BARR: In my mind, they are, sure. I mean, republics have fallen because of Praetorian Guard mentality where government officials get very arrogant, they identify the national interest with their own political preferences and they feel that anyone who has a different opinion, you know, is somehow an enemy of the state. And you know, there is that tendency that they know better and that, you know, they're there to protect as guardians of the people. That can easily translate into essentially supervening the will of the majority and getting your own way as a government official.
He specifically argues that spying or surveillance against a presidential campaign or its associates isn't necessarily a problem if there's a sound legal basis for those actions, and if the resulting process plays out by the book. Is that the case here? Mssrs. Horowitz and Durham are tasked with getting to the bottom of those very questions. I'll add, as i've noted before, that if there were truly a 'deep state coup' underfoot against Trump's candidacy, it's curious that its conspirators never deployed the nuclear bomb of leaking the existence of a counter-intelligence probe into his campaign, based on actionable intelligence of improper or suspicious contacts with the Russians, while it was underway. Trump barely won as it is. It's not a leap to believe that if this explosive fact had dropped prior to the election, it would have killed his chances. It didn't happen. That matters. Nevertheless, there are counter-examples of disturbing bias among senior officials and top investigators -- as well as very serious questions about the provenance and role of the infamous (and heavily discredited) Steele Dossier, which Robert Mueller did not explore. The "investigation of the investigation" is well-founded and necessary. Let's pick up where Barr and Crawford left off in the above exchange:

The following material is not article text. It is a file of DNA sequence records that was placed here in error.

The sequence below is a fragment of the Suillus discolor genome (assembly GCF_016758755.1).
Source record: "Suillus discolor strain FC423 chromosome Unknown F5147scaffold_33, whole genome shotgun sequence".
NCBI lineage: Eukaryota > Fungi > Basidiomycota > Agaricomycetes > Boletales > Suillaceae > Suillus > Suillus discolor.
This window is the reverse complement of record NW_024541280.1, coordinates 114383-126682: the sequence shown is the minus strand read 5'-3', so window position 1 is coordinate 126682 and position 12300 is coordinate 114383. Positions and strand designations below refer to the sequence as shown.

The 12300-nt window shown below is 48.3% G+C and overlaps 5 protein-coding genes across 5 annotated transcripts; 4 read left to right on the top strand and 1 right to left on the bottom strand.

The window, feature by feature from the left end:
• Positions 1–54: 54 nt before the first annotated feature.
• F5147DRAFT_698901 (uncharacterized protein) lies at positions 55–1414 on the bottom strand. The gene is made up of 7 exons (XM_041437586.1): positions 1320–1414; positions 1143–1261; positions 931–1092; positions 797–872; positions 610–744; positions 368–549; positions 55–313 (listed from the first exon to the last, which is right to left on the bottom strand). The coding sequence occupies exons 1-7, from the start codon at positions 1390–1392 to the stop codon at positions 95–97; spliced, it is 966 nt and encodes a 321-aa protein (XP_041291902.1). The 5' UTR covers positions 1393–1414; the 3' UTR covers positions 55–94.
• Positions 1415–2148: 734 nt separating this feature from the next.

CRAWFORD: And you are concerned that that may have happened in 2016?
BARR: Well, I just think it has to be carefully look at because the use of foreign intelligence capabilities and counterintelligence capabilities against an American political campaign to me is unprecedented and it's a serious red line that's been crossed.
CRAWFORD: Did that happen?
BARR: There were counterintelligence activities undertaken against the Trump Campaign. And I'm not saying there was not a basis for it, that it was legitimate, but I want to see what that basis was and make sure it was legitimate...I don't want to get you know, too much into the facts because it's still under review. But I think it's important to understand what basis there was for launching counterintelligence activities against a political campaign...What was the process- who had to approve it? And including the electronic surveillance, whatever electronic surveillance was done. And was everyone operating in their proper lane? And I've selected a terrific career prosecutor from the department who's been there over thirty years, he's now the U.S. attorney